The success rate in treating cancer in our pets today is much better than it was just 10 years ago. If your veterinarian tells you your pet might have cancer, try not to panic; much can be done. Next, set a time for your family to talk through all the options with your veterinarian. They will give you options and provide the best initial treatment plan, then guide you where to go for advanced care. The specialist will discuss the many ways you can attack this disease and do what makes sense for your family and your dear friend.
   
   And the last two most important points: 1. Act early if you see a lump or bump. 2. Get your pets insured to make the financial side of this decision much easier.
   

   Dr. Jim Humphries is a veterinarian, and provides hospice and end-of-life care for pets in the Colorado Springs area. He also serves as a visiting professor at the College of Veterinary Medicine at Texas A&M University. He speaks nationwide and has appeared on most television and radio networks as an expert guest. He lives in Falcon with his wife, horses and Great Danes. www.HomeWithDignity.com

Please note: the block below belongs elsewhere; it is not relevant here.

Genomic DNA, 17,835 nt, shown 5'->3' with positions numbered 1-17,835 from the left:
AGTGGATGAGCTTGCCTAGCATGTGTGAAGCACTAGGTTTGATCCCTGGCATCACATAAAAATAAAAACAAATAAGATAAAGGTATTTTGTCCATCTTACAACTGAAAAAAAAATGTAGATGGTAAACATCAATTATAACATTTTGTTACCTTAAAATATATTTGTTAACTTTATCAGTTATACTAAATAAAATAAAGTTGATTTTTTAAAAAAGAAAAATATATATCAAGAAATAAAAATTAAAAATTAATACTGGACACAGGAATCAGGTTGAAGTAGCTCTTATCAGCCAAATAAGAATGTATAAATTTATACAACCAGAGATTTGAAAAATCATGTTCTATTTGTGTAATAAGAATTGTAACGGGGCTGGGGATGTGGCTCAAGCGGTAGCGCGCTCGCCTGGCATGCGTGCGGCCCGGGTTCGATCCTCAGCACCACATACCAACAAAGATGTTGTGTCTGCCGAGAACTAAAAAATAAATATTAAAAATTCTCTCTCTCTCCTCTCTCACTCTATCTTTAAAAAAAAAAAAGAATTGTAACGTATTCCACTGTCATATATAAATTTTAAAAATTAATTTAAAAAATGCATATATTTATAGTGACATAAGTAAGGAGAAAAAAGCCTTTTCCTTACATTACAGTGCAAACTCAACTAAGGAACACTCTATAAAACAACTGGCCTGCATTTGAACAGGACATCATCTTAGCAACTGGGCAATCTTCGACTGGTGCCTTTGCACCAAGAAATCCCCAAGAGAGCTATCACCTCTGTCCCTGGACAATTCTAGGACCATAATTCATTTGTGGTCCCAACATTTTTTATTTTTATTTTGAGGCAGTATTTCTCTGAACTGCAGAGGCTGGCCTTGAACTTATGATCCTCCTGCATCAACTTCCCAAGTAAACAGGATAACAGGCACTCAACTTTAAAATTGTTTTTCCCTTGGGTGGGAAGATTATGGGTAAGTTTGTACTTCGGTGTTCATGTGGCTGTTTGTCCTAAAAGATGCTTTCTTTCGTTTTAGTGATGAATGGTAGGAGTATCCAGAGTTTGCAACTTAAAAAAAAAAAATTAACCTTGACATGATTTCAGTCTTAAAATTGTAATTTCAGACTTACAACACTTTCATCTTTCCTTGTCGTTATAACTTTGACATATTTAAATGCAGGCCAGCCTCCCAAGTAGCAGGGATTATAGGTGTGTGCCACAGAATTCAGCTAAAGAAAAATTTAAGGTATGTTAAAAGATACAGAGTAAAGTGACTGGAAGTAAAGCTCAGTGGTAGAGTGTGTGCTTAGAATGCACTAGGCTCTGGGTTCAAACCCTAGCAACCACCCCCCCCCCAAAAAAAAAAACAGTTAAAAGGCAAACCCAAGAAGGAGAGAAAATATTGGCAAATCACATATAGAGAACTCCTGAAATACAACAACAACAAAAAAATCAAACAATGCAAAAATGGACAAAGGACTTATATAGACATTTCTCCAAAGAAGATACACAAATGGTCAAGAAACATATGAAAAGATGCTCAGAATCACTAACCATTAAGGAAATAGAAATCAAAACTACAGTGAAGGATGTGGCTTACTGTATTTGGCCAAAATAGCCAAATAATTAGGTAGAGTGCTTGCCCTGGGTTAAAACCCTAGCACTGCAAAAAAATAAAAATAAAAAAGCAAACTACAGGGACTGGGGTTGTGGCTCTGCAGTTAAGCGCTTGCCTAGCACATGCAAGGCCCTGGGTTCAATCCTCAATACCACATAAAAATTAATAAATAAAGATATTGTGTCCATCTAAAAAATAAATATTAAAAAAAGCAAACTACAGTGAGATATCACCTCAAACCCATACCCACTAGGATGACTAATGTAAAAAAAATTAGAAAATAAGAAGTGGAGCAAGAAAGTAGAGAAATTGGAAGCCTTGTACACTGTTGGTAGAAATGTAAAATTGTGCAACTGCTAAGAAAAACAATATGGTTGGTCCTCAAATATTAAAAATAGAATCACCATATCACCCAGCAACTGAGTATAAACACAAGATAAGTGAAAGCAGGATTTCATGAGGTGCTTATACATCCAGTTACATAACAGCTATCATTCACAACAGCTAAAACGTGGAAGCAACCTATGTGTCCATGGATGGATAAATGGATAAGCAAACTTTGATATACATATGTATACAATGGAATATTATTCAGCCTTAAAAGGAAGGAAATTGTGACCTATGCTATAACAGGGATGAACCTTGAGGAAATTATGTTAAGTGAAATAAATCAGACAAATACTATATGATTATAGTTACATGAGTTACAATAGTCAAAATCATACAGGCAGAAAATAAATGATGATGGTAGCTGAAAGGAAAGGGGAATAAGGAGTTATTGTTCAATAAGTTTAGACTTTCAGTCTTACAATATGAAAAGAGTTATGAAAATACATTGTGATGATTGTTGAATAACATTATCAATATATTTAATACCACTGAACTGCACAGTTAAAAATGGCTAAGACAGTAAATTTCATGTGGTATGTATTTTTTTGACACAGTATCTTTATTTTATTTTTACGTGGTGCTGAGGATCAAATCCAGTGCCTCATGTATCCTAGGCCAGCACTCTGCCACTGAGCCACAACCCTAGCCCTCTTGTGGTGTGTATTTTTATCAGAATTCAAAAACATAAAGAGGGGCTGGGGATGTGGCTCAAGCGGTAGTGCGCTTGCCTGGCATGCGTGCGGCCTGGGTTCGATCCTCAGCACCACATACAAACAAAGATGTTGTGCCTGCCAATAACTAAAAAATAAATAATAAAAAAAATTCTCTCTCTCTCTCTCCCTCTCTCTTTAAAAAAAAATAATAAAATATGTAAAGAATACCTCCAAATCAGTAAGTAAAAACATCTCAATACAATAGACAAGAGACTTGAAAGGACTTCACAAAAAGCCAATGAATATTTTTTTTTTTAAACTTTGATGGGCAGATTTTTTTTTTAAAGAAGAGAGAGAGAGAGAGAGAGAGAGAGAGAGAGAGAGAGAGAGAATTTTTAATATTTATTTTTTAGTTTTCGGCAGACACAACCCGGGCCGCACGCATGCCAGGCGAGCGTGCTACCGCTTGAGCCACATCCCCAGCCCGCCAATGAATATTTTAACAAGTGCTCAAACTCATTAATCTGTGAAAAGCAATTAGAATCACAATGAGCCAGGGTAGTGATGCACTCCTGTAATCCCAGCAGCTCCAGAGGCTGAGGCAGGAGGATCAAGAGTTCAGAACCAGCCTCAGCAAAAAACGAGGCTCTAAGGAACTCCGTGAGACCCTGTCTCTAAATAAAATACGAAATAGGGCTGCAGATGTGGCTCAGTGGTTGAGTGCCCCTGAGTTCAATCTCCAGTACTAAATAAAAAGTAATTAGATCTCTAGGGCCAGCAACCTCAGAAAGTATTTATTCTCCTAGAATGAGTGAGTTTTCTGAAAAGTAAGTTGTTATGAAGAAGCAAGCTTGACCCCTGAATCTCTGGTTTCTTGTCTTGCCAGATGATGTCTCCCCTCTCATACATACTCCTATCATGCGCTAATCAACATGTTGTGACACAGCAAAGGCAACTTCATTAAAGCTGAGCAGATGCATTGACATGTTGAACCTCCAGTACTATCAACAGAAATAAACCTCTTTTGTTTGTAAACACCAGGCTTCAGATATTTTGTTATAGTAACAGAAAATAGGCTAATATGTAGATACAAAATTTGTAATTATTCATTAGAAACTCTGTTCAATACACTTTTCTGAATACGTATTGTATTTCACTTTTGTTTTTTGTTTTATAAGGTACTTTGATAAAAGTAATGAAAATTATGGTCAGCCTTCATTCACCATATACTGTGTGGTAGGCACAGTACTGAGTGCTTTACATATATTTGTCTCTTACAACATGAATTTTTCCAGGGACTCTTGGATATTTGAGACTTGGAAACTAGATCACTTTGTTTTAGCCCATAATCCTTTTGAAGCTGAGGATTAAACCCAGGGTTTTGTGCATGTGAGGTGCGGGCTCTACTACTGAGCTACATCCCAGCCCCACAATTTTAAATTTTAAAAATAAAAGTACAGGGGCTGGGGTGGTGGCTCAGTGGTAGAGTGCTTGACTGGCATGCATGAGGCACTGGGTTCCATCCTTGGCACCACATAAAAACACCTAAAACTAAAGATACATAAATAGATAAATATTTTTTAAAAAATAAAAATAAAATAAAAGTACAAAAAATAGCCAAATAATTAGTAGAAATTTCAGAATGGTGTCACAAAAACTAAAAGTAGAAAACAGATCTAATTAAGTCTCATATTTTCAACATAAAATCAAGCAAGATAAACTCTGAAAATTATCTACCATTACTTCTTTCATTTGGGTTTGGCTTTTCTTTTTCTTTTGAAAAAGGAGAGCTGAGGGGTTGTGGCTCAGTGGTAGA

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Dr. Jim Humphries

  From personal experience
  By Dr. Jim Humphries
  Veterinarian

   Having had a dear pet with a terrible cancer, Iíve been through this from every angle. I hate to say it, but taking a pet to CSUís teaching hospital is both wonderful and terrible. It is great that we have access to the top equipment, minds and chemistry in the world. However, the experience of checking in at a teaching hospital, then watching the confusing parade of people, from techs to senior students, interns and residents; and then several doctors, is trying on your nerves and time consuming. Finally, navigating the maze of directions, schedules and traffic, etc., make the whole experience quite bad. Iím sure this is true with any teaching hospital (human or veterinary) but Iíve taken several complex cases to CSU; and, while the people are great and the outcomes are the best youíll find, the overall experience is not good. They really need to work on improving the client experience. But they are there if you need them.